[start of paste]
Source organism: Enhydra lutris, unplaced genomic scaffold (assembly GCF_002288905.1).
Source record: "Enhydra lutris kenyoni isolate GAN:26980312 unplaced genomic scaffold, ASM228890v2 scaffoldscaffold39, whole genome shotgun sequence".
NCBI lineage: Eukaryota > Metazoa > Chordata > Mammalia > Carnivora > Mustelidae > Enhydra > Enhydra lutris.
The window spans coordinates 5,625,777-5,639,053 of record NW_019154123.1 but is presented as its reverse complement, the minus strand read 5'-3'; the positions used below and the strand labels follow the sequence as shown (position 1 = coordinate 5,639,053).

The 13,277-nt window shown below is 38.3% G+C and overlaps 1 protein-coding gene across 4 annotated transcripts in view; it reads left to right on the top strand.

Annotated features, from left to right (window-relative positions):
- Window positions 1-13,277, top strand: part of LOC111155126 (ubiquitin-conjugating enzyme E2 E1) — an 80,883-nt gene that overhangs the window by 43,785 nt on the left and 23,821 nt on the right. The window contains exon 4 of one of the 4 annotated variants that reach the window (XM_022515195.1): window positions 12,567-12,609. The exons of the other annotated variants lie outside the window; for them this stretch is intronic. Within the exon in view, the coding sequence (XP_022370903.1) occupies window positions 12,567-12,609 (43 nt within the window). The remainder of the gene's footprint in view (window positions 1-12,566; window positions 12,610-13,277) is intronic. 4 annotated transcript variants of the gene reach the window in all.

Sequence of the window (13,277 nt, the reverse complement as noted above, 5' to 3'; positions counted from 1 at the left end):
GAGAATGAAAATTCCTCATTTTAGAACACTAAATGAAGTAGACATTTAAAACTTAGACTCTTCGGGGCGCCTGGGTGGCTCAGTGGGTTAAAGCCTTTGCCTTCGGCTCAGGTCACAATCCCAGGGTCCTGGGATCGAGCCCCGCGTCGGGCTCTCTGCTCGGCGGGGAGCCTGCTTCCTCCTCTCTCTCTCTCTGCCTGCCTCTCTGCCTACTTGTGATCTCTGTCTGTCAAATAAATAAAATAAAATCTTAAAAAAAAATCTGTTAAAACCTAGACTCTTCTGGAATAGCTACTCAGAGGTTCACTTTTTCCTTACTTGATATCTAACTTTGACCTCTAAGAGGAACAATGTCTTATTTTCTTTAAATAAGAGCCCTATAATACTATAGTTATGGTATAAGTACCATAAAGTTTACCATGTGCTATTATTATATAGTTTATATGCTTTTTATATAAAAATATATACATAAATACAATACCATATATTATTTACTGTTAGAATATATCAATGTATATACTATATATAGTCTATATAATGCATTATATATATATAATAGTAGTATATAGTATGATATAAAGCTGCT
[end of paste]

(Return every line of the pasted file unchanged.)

Source organism: Enhydra lutris, unplaced genomic scaffold (assembly GCF_002288905.1).
Source record: "Enhydra lutris kenyoni isolate GAN:26980312 unplaced genomic scaffold, ASM228890v2 scaffoldscaffold39, whole genome shotgun sequence".
NCBI lineage: Eukaryota > Metazoa > Chordata > Mammalia > Carnivora > Mustelidae > Enhydra > Enhydra lutris.
The window spans coordinates 5,625,777-5,639,053 of record NW_019154123.1 but is presented as its reverse complement, the minus strand read 5'-3'; the positions used below and the strand labels follow the sequence as shown (position 1 = coordinate 5,639,053).

The 13,277-nt window shown below is 38.3% G+C and overlaps 1 protein-coding gene across 4 annotated transcripts in view; it reads left to right on the top strand.

Annotated features, from left to right (window-relative positions):
- Window positions 1-13,277, top strand: part of LOC111155126 (ubiquitin-conjugating enzyme E2 E1) — an 80,883-nt gene that overhangs the window by 43,785 nt on the left and 23,821 nt on the right. The window contains exon 4 of one of the 4 annotated variants that reach the window (XM_022515195.1): window positions 12,567-12,609. The exons of the other annotated variants lie outside the window; for them this stretch is intronic. Within the exon in view, the coding sequence (XP_022370903.1) occupies window positions 12,567-12,609 (43 nt within the window). The remainder of the gene's footprint in view (window positions 1-12,566; window positions 12,610-13,277) is intronic. 4 annotated transcript variants of the gene reach the window in all.

Sequence of the window (13,277 nt, the reverse complement as noted above, 5' to 3'; positions counted from 1 at the left end):
GAGAATGAAAATTCCTCATTTTAGAACACTAAATGAAGTAGACATTTAAAACTTAGACTCTTCGGGGCGCCTGGGTGGCTCAGTGGGTTAAAGCCTTTGCCTTCGGCTCAGGTCACAATCCCAGGGTCCTGGGATCGAGCCCCGCGTCGGGCTCTCTGCTCGGCGGGGAGCCTGCTTCCTCCTCTCTCTCTCTCTGCCTGCCTCTCTGCCTACTTGTGATCTCTGTCTGTCAAATAAATAAAATAAAATCTTAAAAAAAAATCTGTTAAAACCTAGACTCTTCTGGAATAGCTACTCAGAGGTTCACTTTTTCCTTACTTGATATCTAACTTTGACCTCTAAGAGGAACAATGTCTTATTTTCTTTAAATAAGAGCCCTATAATACTATAGTTATGGTATAAGTACCATAAAGTTTACCATGTGCTATTATTATATAGTTTATATGCTTTTTATATAAAAATATATACATAAATACAATACCATATATTATTTACTGTTAGAATATATCAATGTATATACTATATATAGTCTATATAATGCATTATATATATATAATAGTAGTATATAGTATGATATAAAGCTGCT